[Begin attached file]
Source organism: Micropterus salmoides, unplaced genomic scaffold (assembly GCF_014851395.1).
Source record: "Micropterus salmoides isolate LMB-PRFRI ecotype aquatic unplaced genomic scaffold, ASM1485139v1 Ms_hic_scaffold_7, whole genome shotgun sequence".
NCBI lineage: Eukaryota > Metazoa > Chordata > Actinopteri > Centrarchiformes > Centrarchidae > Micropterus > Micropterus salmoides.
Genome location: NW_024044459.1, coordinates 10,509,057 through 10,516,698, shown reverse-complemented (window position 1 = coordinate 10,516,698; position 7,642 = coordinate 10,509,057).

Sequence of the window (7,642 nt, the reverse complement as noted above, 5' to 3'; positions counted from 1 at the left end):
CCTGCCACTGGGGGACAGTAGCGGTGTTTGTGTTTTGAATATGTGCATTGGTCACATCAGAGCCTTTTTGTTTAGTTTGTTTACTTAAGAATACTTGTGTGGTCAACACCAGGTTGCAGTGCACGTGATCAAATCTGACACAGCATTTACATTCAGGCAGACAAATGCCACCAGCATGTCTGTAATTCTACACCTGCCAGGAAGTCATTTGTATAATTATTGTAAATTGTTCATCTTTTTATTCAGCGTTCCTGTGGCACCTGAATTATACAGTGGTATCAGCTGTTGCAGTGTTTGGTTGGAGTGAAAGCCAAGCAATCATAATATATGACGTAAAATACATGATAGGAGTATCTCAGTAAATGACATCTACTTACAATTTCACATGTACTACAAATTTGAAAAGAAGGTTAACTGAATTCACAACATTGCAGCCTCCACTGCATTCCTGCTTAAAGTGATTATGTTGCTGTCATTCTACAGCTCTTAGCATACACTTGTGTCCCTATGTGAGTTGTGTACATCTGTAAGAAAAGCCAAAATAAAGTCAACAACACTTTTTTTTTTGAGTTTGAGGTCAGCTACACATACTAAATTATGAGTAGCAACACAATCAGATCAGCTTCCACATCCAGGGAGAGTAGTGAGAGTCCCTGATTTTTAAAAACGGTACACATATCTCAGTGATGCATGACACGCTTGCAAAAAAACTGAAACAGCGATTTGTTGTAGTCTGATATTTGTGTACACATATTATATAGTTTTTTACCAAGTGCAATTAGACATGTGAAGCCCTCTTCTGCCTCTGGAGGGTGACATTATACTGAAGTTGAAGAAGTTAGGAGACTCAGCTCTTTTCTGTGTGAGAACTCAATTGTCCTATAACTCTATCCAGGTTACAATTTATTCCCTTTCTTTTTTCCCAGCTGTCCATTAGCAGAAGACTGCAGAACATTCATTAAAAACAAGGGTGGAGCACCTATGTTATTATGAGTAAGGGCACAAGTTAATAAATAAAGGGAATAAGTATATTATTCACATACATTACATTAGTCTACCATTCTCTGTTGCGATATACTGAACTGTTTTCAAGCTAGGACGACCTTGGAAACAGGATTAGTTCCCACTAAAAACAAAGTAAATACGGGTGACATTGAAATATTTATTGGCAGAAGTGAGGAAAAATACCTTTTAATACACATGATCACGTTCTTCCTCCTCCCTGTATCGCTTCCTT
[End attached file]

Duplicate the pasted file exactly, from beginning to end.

Source organism: Micropterus salmoides, unplaced genomic scaffold (assembly GCF_014851395.1).
Source record: "Micropterus salmoides isolate LMB-PRFRI ecotype aquatic unplaced genomic scaffold, ASM1485139v1 Ms_hic_scaffold_7, whole genome shotgun sequence".
NCBI lineage: Eukaryota > Metazoa > Chordata > Actinopteri > Centrarchiformes > Centrarchidae > Micropterus > Micropterus salmoides.
Genome location: NW_024044459.1, coordinates 10,509,057 through 10,516,698, shown reverse-complemented (window position 1 = coordinate 10,516,698; position 7,642 = coordinate 10,509,057).

Sequence of the window (7,642 nt, the reverse complement as noted above, 5' to 3'; positions counted from 1 at the left end):
CCTGCCACTGGGGGACAGTAGCGGTGTTTGTGTTTTGAATATGTGCATTGGTCACATCAGAGCCTTTTTGTTTAGTTTGTTTACTTAAGAATACTTGTGTGGTCAACACCAGGTTGCAGTGCACGTGATCAAATCTGACACAGCATTTACATTCAGGCAGACAAATGCCACCAGCATGTCTGTAATTCTACACCTGCCAGGAAGTCATTTGTATAATTATTGTAAATTGTTCATCTTTTTATTCAGCGTTCCTGTGGCACCTGAATTATACAGTGGTATCAGCTGTTGCAGTGTTTGGTTGGAGTGAAAGCCAAGCAATCATAATATATGACGTAAAATACATGATAGGAGTATCTCAGTAAATGACATCTACTTACAATTTCACATGTACTACAAATTTGAAAAGAAGGTTAACTGAATTCACAACATTGCAGCCTCCACTGCATTCCTGCTTAAAGTGATTATGTTGCTGTCATTCTACAGCTCTTAGCATACACTTGTGTCCCTATGTGAGTTGTGTACATCTGTAAGAAAAGCCAAAATAAAGTCAACAACACTTTTTTTTTTGAGTTTGAGGTCAGCTACACATACTAAATTATGAGTAGCAACACAATCAGATCAGCTTCCACATCCAGGGAGAGTAGTGAGAGTCCCTGATTTTTAAAAACGGTACACATATCTCAGTGATGCATGACACGCTTGCAAAAAAACTGAAACAGCGATTTGTTGTAGTCTGATATTTGTGTACACATATTATATAGTTTTTTACCAAGTGCAATTAGACATGTGAAGCCCTCTTCTGCCTCTGGAGGGTGACATTATACTGAAGTTGAAGAAGTTAGGAGACTCAGCTCTTTTCTGTGTGAGAACTCAATTGTCCTATAACTCTATCCAGGTTACAATTTATTCCCTTTCTTTTTTCCCAGCTGTCCATTAGCAGAAGACTGCAGAACATTCATTAAAAACAAGGGTGGAGCACCTATGTTATTATGAGTAAGGGCACAAGTTAATAAATAAAGGGAATAAGTATATTATTCACATACATTACATTAGTCTACCATTCTCTGTTGCGATATACTGAACTGTTTTCAAGCTAGGACGACCTTGGAAACAGGATTAGTTCCCACTAAAAACAAAGTAAATACGGGTGACATTGAAATATTTATTGGCAGAAGTGAGGAAAAATACCTTTTAATACACATGATCACGTTCTTCCTCCTCCCTGTATCGCTTCCTT